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Wbe ^lexington <Sa3ette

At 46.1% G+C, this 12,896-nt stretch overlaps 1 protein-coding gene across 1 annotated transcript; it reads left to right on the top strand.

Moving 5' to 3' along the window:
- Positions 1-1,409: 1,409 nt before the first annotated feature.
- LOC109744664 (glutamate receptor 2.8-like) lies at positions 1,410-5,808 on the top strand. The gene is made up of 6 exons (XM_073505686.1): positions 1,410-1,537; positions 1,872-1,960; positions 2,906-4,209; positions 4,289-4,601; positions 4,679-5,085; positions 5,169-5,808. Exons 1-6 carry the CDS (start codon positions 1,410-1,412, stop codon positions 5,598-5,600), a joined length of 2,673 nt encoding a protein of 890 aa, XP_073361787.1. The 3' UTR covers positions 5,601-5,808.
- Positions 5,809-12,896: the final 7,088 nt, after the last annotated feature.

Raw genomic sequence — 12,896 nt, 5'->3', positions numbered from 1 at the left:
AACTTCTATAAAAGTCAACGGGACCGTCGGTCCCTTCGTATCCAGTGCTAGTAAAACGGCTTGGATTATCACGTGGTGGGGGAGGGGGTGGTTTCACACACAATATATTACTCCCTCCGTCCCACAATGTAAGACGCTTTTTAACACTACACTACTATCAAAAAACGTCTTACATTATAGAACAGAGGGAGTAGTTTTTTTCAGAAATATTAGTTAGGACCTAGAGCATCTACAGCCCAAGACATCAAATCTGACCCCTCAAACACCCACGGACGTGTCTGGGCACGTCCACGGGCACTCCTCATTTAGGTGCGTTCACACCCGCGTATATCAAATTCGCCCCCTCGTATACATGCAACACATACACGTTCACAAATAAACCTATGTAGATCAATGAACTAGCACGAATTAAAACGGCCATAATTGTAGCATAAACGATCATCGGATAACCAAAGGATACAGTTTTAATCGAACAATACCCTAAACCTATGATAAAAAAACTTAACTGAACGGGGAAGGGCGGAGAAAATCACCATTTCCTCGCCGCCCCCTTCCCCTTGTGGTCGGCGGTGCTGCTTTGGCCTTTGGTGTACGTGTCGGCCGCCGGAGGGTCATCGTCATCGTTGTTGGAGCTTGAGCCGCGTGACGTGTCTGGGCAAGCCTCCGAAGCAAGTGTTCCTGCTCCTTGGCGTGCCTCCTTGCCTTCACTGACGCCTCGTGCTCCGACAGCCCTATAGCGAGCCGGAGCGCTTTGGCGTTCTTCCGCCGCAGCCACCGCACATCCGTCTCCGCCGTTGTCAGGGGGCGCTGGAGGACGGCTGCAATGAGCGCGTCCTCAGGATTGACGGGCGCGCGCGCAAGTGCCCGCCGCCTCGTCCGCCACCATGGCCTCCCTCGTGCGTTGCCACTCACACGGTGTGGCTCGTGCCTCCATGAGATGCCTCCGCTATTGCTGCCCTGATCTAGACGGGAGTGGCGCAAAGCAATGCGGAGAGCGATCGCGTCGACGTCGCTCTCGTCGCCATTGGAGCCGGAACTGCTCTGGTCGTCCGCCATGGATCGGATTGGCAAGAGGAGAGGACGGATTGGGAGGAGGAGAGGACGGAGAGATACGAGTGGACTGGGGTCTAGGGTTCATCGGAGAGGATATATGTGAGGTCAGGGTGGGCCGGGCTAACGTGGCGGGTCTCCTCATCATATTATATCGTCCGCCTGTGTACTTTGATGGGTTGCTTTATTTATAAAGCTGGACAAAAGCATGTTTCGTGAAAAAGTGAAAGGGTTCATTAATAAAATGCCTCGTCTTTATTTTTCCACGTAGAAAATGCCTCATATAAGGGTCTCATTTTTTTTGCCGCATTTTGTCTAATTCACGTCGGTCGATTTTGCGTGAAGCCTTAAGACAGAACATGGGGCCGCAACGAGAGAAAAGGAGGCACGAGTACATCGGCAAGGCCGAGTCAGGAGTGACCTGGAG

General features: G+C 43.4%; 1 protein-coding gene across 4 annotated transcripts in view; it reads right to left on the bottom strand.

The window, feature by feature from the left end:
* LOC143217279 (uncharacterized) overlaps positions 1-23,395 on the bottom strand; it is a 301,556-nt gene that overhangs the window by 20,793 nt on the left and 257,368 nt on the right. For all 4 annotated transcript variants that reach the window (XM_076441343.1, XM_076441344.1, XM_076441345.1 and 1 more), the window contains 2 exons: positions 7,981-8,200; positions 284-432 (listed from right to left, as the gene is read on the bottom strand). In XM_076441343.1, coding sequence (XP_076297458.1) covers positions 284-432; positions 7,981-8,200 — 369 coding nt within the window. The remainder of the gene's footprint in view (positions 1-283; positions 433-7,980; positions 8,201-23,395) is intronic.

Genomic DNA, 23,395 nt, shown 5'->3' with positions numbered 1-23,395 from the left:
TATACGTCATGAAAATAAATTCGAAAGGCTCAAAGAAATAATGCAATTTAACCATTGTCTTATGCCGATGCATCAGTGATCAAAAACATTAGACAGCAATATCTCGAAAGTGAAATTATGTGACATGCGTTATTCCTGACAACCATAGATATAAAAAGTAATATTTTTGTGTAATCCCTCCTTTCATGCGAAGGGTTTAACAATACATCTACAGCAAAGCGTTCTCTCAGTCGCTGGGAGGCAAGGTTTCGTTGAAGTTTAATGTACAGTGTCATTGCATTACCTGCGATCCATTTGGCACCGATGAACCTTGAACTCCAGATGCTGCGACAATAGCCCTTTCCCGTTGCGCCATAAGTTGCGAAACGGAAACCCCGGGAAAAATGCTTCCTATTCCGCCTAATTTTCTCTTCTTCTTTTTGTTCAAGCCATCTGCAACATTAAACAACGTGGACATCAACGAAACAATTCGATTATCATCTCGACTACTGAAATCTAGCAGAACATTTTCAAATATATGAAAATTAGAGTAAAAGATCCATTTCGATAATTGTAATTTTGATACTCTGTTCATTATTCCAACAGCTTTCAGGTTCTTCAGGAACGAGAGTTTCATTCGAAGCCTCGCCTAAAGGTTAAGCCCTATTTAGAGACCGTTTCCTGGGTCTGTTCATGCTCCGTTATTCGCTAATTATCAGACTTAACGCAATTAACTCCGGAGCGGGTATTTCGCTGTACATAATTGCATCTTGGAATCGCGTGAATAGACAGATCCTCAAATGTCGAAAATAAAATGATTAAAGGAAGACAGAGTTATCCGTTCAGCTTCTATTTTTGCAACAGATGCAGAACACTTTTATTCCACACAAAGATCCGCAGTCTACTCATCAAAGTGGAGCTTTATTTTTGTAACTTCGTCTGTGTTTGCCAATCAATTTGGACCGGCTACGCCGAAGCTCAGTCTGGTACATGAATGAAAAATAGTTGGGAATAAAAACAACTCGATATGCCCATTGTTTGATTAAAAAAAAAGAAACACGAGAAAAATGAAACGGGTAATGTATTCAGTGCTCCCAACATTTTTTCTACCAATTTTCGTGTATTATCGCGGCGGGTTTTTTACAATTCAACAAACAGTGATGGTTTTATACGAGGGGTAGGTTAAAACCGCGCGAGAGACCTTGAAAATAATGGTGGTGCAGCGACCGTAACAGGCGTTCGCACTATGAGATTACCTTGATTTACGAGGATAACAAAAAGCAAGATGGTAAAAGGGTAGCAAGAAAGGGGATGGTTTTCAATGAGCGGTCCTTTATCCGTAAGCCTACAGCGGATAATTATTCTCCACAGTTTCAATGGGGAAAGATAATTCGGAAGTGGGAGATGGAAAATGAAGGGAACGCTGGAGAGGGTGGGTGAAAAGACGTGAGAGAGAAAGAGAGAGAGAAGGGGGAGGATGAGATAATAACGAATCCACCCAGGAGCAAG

VOL. 107. NO. ZS LEXINGTON, VIRGINIA, WEDNESDAY, AUGUST 30, 1911 $1.00 PER YEAR -I_ OPPORTUNITY OF THE DEMOCRATIC PARTY Accomplishment- in the Last Session of Congress Discussion, in tbe columns of tbe New York World, the accomplish? ment of the session of Congress just ended. Representative Oscar O. Underwood, the Democratic lead? er of tbe House, maintains that the Democrats have kept their pledge. He says: "They took the appointment of the committees out of the hand of the Speaker. "They reduced the running ex? penses of the House 25 per cent., thereby saving about$180,000. "They passed a bill requiring yublicity before and after elections. "They gave the country a Cana* dian reciprocity agreement. "They passed a resolution provid? ing an amendment to tbe Con? stitution to elect Senators by a di? rect vote of tbe people. "They passed tbe Arizona and New Mexico Statehood resolution. "They revised the wool, cotton and chemical schedules. "They passed a Free List hi)". "They have done well under the circumstances." To this presentment, and through the same medium, Representative James T. Mann, the Republican leader, replies. "This session of Congrtie-r .ll be known as the session at wbicb tariff schedules were made toorder. "The wool bill is the result of an effort to make water and oil mix. It is neither flesh, fish nor fowl. "The Free List bill is a freak. "The Cotton, Iron and Steel and Chemical bill is a monstrosity. "A.11 were properly and promptly vetoed, showing the incapacity of the Democrats to make a tari IT." If such a teeble response is tbe best that Republicans may offer, 1912 present? to the Democratic party an opportunity the like of which it has not had since 1892.? Norfolk Landmark. Changing Her Face Any woman not satisfied with her complexion can remove it and have a new one. The thin veil of stifling half dead cuticle is an encumbrance and should be removed to give tbe fresh, vigotous young skin under? neath a chance to show its?f and to breathe. There is a simple, old-fashioned home remedy which will always do the work. Get an ounce of pure mercolized wax from your druggist and apply it at night like cold cream, washing it off in the morning. The mercolide will gently absorb all tbe lileless skin and leave a healthy and beautiful complexion, as frseh as a child's. Naturally it takes with itali such facial blemishes as freckles, tan, moth patches, sallowness, liver spots, pimples, etc. It is pleasant to use, effective and economical, The face so treated immediately looks years younger. Light In a Bottle A safe light for going about at night or where there are inflamma? ble materials as into a storeroom, may be made as follows: Take a long glass bottle and put into it a piece of phosphorous the sieze of a pea; upon this pour pure olive oil heated to the boiling point until this bottle is about one-third full and cork tightly. Wben light is needec take tbe cork out and allow tbe ail to enter, subsequently recorking The empty space in the bottle will then become luminous and givi quite an effective light. If it be comes dim it can easily be revived by uncorking the bottle for a few seconds. One bottle will last i whole winter. Small bottles may also be prepared in this way anc carried in the poc.et. Another negro burned to deatl and again not in the South. Oi Thursday at 5 p. m., in the Mail street of Purcell, Oklhoma, Pote Carter, captured by three of hi: race and identified by a farmer': wife as her assailant, was burne. to death on a brush, pile as 3,00 men, women and cl.ildren shoutei tbe approval._ The present Senatorial campaigi is nearly over, to tbe relief of many SPEED OE MOBILES Law's Regulation for Running These Machines Tbe regulations by law of running automobiles are very strict so as to prevent accidents, and tbe sub? joined sections, reproduced from tbe Code of Virginia, will no dcubt be read with interest by tbe public: Tbe following speed may be main? tained by automobiles, but shall not be exceeded nn any of the highways of any city, town or village or coun? ty in this State: Tbe operator or driver of a ma? chine shall not drive in the corpo? rate limits of any city or town at greater speed than twelve miles an hr *<r, except in cases where local ordinances of such city or town shall provide otherwise. Outside of the corporate limits of any city or town a speed of twenty miles an hour is permissible, except going around curves, or where the road way is not plainly visible for a distance of three hundred feet ahead, down sharp declines, or at tbe intersec? tion of cross-roads, or over tbe crest j*f bill;*, or in passing other vehicles or riders on roadways, or points in any public highway where there is a gathering of horse** or persons, ?vhen a rate of speed not exceeding eight miies an hour must be ob? served. The operator or driver of any au? tomobile shall keep a careful look ahead for the approach of horseback riders, or vehicles drawn by horses or other animals, and upon the ap proach of sueh riders or vehicles, shall slow up, keep bis machine un der thorough and careful control, give ample roadway to such rider or vehicle, and if signaled by such rider or occupant of sud; vehicle, ar be otherwise requested thereto, shall immediately bring his machine and its engine to a full stop and al? low ample room and time to .".How such rider or vehicles to pass. And if requested so to do by said rider or occupant of said vehicle, operator or driver, if a male, of any machine, shall lead the horse or horses past his machine. Should any horie ridden or driven in an opposite di? rection to that which the machine is traveling give evidence of tright, then the duty of the driver shall be tbe same as if he bad been signaled to by the rider of the horse or occu? pant of the vehicle. When the driver of such machine overtake a horse traveling in the same direction with himself, he shall slow down his speed, signal for the road by bell or gongor born, and if the horse or otber vehicle stop, shall passata speed not greater than eight miles an hour. Should said vehicle or ridden horse not stop, and tbe said driver of the ma? chine desire to pass, he shall do so at a rate of speed not greater than may be necessary, and shall, in all cases, use due diligence and care not to frighten the horse or horse". In case of a machine passing a horse going in the same direction tbe driver, if requested so to do, oe if the horse or horses give evidence of fright, shall stop his machine and the horse or horses shall be held until they become quiet, and then the machine may proceed. And when the driver of an automobile over? takes a vehicle and indicates his de sire to pass said vehicle, it shall bc tbe duty of the driver of tbe vehicle to bear to the right and decrease bis sDeed to less than eight miles an hour, so as to enable the automo? bile to pass at the left at a speed nol exceeding eight miles an hour. Tbe penalty for violation of any o the above provisions is a tina of not less than ten dollars or imprison ment in jail not less than five not more than thirty day., or both. Texas is to present a life-size portrait of Gen. Sam Houston, han of tha battle of San Jaeinto, and twice president of the republic o Texas, to Virginia. The Senate, bj unanimous vote adopted a reaolutioi to make the presentation. Gen Houston was born in Roolcbridgi county, Virginia. The painting nov hangs in the Senate chamber a Austin. It will be tranaferree with fitting ceremonies to the Vir ginia State capitol. 'in_?______?--_i--?_ii-il??St-.?_?illiJHiHH_!3___i-i-liira Remedy of Present | Day Evils Is Up to the Younger Generation Mmm %mm*r%emmmmmmmeimmm*omoe0*o?nmnnmaommtm*otemam umi By President H. B. HUTCHINS ot Mlchl.an Uni?crsity ?nnTr:;-in-iL*cmr_;_-iH*n;ii_H-';? HS the young men of today stand upon the threshold of life their chief interest is not in the present, with its uncertain? ties, but in thc future, with its uncertainties and its POS SIBILITIES. Knowledge and appreciation of tho spirit of the times and au ability to adapt oneself thereto are necessary for thc proper discharge of the obligations that every educated person OW KS to tho public. In order to do this let them get into sympathy and touch with the times, but I do not contend thst they should accept the present os rep? resenting IDEAL conditions or that they should always conform to the spirit of the times. In many ways the dominant spirit ia wrong. THE BUSINESS WORLD OF TODAY SANCTIONS MANY METH? ODS THAT ARE INDEFENSIBLE, AND MUCH OF THEIR TIME MUST BE GIVEN TO AN ATTEMPT TO CORRECT AS FAR AS THEY ARE ABLE PRESENT TENDENCIES AND IMPROVE PRE8ENT CONDITIONS The life about us is one grand, all embracing, FORWARD move ment in every field of activity. One characteristic of the times WITHOUT which the progressiveness of the present could never have accomplished the marvelous results we seo all about us is the tendency to combine interests and capital for the purpose of covering larger fields, of DOMINATING particular situations and obtaining more constant and LARGER returns. We must be alive to the evils which may como from this combina? tion and be ever on the alert to keep them within thc bound* of proper control. Flood to Manage Martin's Campaign Dispatch from Washington under dat*of the 18th inst, says: | As soon as Congress adjourns, which is expected to he not later than the middle ef the next week at tbe lutes*, Congressman H. D. Flood, according to a statement made by him here to-day. will assume active management of the campaign of Sen? ator Thomas S. Martin, and S. L. Ferguson, who is now in charge, will give way. It bas been understood for som* time that this arrangement would be perfected, as Mr. Flood is a close Dersonal and political friend of Sen? ator Martin, but until to-day notli ing definite could be learned con? cerning tbe situation. When Mr. Flood was seen and asked about the j matter he said: "Yes, as soon as Congress ad? journs and we are released from our duties in Washington we will go borne, and I will then take charge of Senator Martin's campaign and push it until tbe election comes otT." Mr. Flood was Senator Martin's campaign manager in the memorable campaign of six years ago, and piloted the junior Senator to victory. While not saving what he would do ia any particular way upon assum? ing charge of the situation. Mr. F.ood intimated that the campaign from this time on would be red hot. Harrisonburg's New Daily The Rockingham Daily Record is tbe name of a new independent Democratic daily paper tobe started in Harrisonburg in a fe.v weeks by friends and adhereuts of Senator George 13. Keezell. R. D. VanAlstin, recently of IV tersburg Index-Appeal, Petersburg, has been elected general manager. This will be the third daily paper in Harrisonburg, which is a town of a little less than 5,000 people. The new paper is the outcome of the Democratic political tight be? tween the Keezell and Williamson forces over tbe county treasurer? ship._ Answering the statement of State Chairman Ellvson to the effect that he desired to leave bis veracity to the people, former Governor A. J. Montague today said: "Mr. Elly son's reply is unresponsive and futile. He wishes to leave the ques? tion of his veracity to she people. He has this right. He must also leave to the people the ques? tion of his friendship for General Lee. The people remember, and people are just." Apples Are V/ry Wholesome All medical practicioners Jeclare that the most wholesome of all fruit is the apple. It contains a principle ?malic acid?which Las a btneficial action upon the liver. The family apple supply isas essential as that of potatoes. The system of the young child de? sires this luscious fruit, and his palate gives outward manifestatii n of that tact when he defies the bull? dog and the larine, 'a wrath in order that he may appease his appetite for apples. We advise tbe suffer? ers from dyspepsia to eat apples and cut down their dietary in other respects. Sufferers from rheumatism are also benefited by apples. Indeed, apple is opposed to a number of ab? normal conditions. An old adage states that an apple a day will keep the doctor away. An apple eaten after the meal has a cleansing: and refrigerant effect upon the mouth and is in some ways an aid to thc process of digestion. Lew Water Courses From all sections of Rockbridgi come reports that the water course: are extremely low. The scarcity o rains the past summer is responsi ble for this condition. The drawing off of North River ti repair the dai_ of the Rockbridgi j Power Corporation at the powe i bouse has caused tbat stream to b very small, and as a matter of fae there is very little water llowini down the channel. Some cf the smaller streams ii other parts of the county are re ported almost dry, and some are eu tirely dry. while springs are like wise reduced in quantity of water Tbe cutting of timber is claimei by many to be responsible in measure for a falling off in the wate courses. Forests protect the soi and hold moisture, and in this wa preserve tbe water to be fed whe needed. Bare fields more read il give up their moisture. Richmond Virginian: Ex Pres dent Roosevelt, writing to the edi tor of the Pittsburg rreader, wh bas been advocating his nominatio for the presidency in 1912, says, " would esteem it ? genuine calamit if such a movement were tindei taken." A Charlotte contemporar says, "So would everybody.' Vf doubt it. Most of us love to take fling every now and then at Roost velt and Bryan. It gives us an o, portunity to scintillate. But th fact is they are the two most popi tar men in publio life with th masses. THE OLD MEETIN'HOUSE Rural Manners and Customs of The Long Ago Br MATILDA L. EMBBEK. "Things is different now from what they was when I was young," sighed Elian Porter as he continued busking his corn. "Two year ago. they tore down the old South Road meetin house, an' built a stun church with a square steeple: an' now automobils come glidin up thar, an' fashiona? ble folks go in to worship.. "It did queer me some to see the old meetii house come down. I sot rn that old church when I was a j boy. an my feet couldn't tech the, floor. The outside was all shingles, \ an' there was a lot o' big trees on one side, and a graveyard on t'other. "There was some good old fash ioned revivals in them days, an' j folks was converted sound an sure, an' the singin' was inspirin'. They aaad to come from miles around to them revivals, an' set under the trees an' eat their dinneran' wander round among the graves, a waitin' for the next meetin", an' we alwus had good sound doctrin' from the pulpit. "Some funny things happened in that old meetin' house, too, besides the weddin's an' funerals. "I remember when I was about twenty year old, Jabe Simmons brought bis big bass viol in the choir, an' all the folks felt quite sot up to hev soma more music in meetin', and it worked well, till j Parson Biggs come over from Wood ! ly to preach one Sunday, an' be riz up jest before the service an' said he wouldn't preach till that ungodly big fiddle was taken out o' meetin'. They took it out, but brought it back after he'd gone, an' they never asked bim to preach agin. "The young fellers bad a way o' linin' up from tbe meetin' house door, down to the horse block, an most alwus gen'ally waited there to watch the pretty gals, as they come to meetin'. "Tbe gals alwus seemed to like to be stared at. fer they gen'ally peeked out o their poke bonnets at tbe fellers as they passed along "One Sunday night, there was a calf stray in' round loose, au' the two fellers on the end o' the line ?tarted it up towards the moetin' house door, an' once ic. a while a feller'd give it a slap to keep it a goin'. till tbe calf got scared an' bolted right through the door, an' tore down the aisle, an' didn't stop till it got inside the altar rail, an' then it faced the congregation an' give an awful blat. "Children got scared, an' some o' , the women felt like faintin' an' the deacons didn't know what to do. "One old gray haired deacon riz j up to the occasion, an' tried to get > i him out, but the calf got contrary s an' wouldn't go the right way, so f the deacon twisted his tail an - 'started him down the aisle, an' kep j a goin' after him. a twistin' his tai! -?I every few steps. It was funny, an B some o' the young folks laughed r j right out in meetin'. e "It was that very same night 1 i that Sister Raker got a goin'. Pooi i | old soul, she was crazy on thesubjec o' religion, an' once in a while sbe'e make a disturbance. She'd put hei thumbs an' forefingers together an raise 'em up to ber mouth an' inakt a whistlin' sound, as she threw hei arms out slow, like as if she wa? swimmin', an' then she'd say, wit!, a deep groan. 'Oh! my sinful heart! an' if you didn't stop her, sbe'e keep it up an' disturb tbe meetin'. "Wa'al this particular night sh* got started, an' some o' the nervou women thought they couldn't stanc it, cause they'd jest been consider ble scared by the calf, an' fo two o tbe deacons went to Sister Bakei an' told ber that she'd hey to leave the meetin,' but she said she warn' goin' unless they carried her out. y "That kinder flustered the dea .. coos, but they 'lowed they'd hev te y i git her out, so they made a chair o their hands, hand to wrist fashion an'Sister Baker sot down. "She put one arm around the neel o' one deacon, an' t'other arm aroune the neck o' t'other deacon, an' thet they started down the aisle. Thea Sister Bakar'a voice rifuj ea NEW RACE IS FOUND IN THE FROZEN NORTH Arctic Tribe Had Never Seen White Man or Indian A dispatch of the 25th inst, from New York says A race of people who had never before beheld a white man or an Indian has been discovered in the artic regions of British Columbia by Vilhjmar Stefanson, leader of the Americaa .Muse.m's scient'tlc expedition, which left herein April, 190H. according toa latter received from him in Brooklrn today. In his letter, which is dated "Mouth of the Dease River, Octo? ber, 18, 1910," and it is the first intelligence received from the party wituin a year, Stefenssoo says: "We have discovered people in a region supposed to be uninhabited, and have lived a few months am jng people who had never s?*en a whits man or ao Indian (though they had heard of both) and did not even know 1 was not an Eskimo?so little informed on what white men ara like. We baye discovered Eskimo's (in speech and habits) who are Scandinavians in appearance. This find is the beginning of the solution of one of two problems. "Whit became of some of Frank? lin's men? "What becama of the 3,0u0 Scan? dinavians who disappeared from Greenland in the fifteenth century? "Or; if neither of these questions is to be answered, then we have introduced a new problem of scien? tific interest: "Why do some of the people of Victoria Land differ markedly from tbe rest of their race? "Why are they so European in ty pg? "We have discovered tbe non-ex? istence of a stream which the u aps make the size of the Hudson river? wben the river La Ronciere disap? pears from the map I shall feel I have done some house-cleaning. "We have found a certain cape to be an island, aud a certain island to be a cape; we know tbe source of Rae river, of which only the mouth and lowest ten miles were seen by Dr. Rae, and a few other things we have done that are in the nature of discovery. But, of course, if we deserve any credit it will be more forour routine work than for any dis? coveries properly so cali ed." Stefatson left New York on the present expedition in April, 1908. His principal purpose was to study the different tribes of Eskimos in tbe northwest, and more especially an unknown tripe living in Victoria Land._ What to Do When Somebody Faints l?r. Jean Williams, writing "The Doctor's Page" in the .September Wonan's Home Cjmpanion, tells about "Emergencies i?nd How to Meet Thom." She takes up shock, hemorrhage, broken bones, sprains, convulsions, and so on. If somebody faints this is what to do: "If due to the effect of bad air in a close room or the shock of hearing bad news, kosen the clothing on the patient, sprinkle cold water oa the face and chest, put a cloth, wet in very cold water, at the back of the neck, and lay the oatient down with the head slightly lowered. If the , victim happens to be sitting upon a chair, or bas fallen back upon one in an insensible coudition, grasp the back of the chair down near the ' the seat and tip it back slowly, un ! til the head is weil lowered and the lower limbs elevated. This treat? ment, and sufficient fresh air. will, as a rule, restore consciousness 1 quickly. It may be wise to adrnin ! ister a stimulant, such as aromatic \ spirits of ammonia, if obtainable; ' ' twenty drops io a tablespoonful of water is a dose which should be re? peated io ten minutes if necessary." t loud an' strong, as sbe said, 'Ob! how blessed I am; my Master rode - ! thiough Jerusalem on one ass. an' ) I I'm goin' out o' this church on two.' "The deacons turned as 'red as a beet.' an' looked as though they'd c like to drap her. but they kop' a 1 goin' till they got her out o' meetin'. j t "Yes, I miss them old times, an' ' I'll alwus be sorry they tore down ? ! tbs old meetin' house.'